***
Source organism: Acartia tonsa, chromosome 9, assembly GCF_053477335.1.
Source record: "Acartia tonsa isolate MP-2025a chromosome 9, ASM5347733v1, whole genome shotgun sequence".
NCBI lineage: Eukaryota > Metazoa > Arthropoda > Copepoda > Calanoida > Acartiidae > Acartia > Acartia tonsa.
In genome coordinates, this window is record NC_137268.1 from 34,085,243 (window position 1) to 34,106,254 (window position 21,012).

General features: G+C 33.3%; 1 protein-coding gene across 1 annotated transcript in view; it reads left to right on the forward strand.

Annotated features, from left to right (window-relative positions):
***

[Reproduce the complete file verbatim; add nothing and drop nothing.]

Source organism: Acartia tonsa, chromosome 9, assembly GCF_053477335.1.
Source record: "Acartia tonsa isolate MP-2025a chromosome 9, ASM5347733v1, whole genome shotgun sequence".
NCBI lineage: Eukaryota > Metazoa > Arthropoda > Copepoda > Calanoida > Acartiidae > Acartia > Acartia tonsa.
In genome coordinates, this window is record NC_137268.1 from 34,085,243 (window position 1) to 34,106,254 (window position 21,012).

General features: G+C 33.3%; 1 protein-coding gene across 1 annotated transcript in view; it reads left to right on the forward strand.

Annotated features, from left to right (window-relative positions):